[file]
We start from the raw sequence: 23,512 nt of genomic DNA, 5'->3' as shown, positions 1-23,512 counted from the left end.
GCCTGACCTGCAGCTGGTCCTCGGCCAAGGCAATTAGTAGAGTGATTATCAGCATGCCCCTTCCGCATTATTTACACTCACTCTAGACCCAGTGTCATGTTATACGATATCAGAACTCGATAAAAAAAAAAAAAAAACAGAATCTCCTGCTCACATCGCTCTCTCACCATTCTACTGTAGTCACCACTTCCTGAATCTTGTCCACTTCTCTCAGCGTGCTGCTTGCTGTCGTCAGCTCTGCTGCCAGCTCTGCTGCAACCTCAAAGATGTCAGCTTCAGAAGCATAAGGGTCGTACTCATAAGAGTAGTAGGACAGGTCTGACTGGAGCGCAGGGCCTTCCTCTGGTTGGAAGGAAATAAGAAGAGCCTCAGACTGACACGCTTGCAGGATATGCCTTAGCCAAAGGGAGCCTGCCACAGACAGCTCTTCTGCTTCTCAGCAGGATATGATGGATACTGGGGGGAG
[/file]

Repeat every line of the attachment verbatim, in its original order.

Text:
We start from the raw sequence: 23,512 nt of genomic DNA, 5'->3' as shown, positions 1-23,512 counted from the left end.
GCCTGACCTGCAGCTGGTCCTCGGCCAAGGCAATTAGTAGAGTGATTATCAGCATGCCCCTTCCGCATTATTTACACTCACTCTAGACCCAGTGTCATGTTATACGATATCAGAACTCGATAAAAAAAAAAAAAAAACAGAATCTCCTGCTCACATCGCTCTCTCACCATTCTACTGTAGTCACCACTTCCTGAATCTTGTCCACTTCTCTCAGCGTGCTGCTTGCTGTCGTCAGCTCTGCTGCCAGCTCTGCTGCAACCTCAAAGATGTCAGCTTCAGAAGCATAAGGGTCGTACTCATAAGAGTAGTAGGACAGGTCTGACTGGAGCGCAGGGCCTTCCTCTGGTTGGAAGGAAATAAGAAGAGCCTCAGACTGACACGCTTGCAGGATATGCCTTAGCCAAAGGGAGCCTGCCACAGACAGCTCTTCTGCTTCTCAGCAGGATATGATGGATACTGGGGGGAG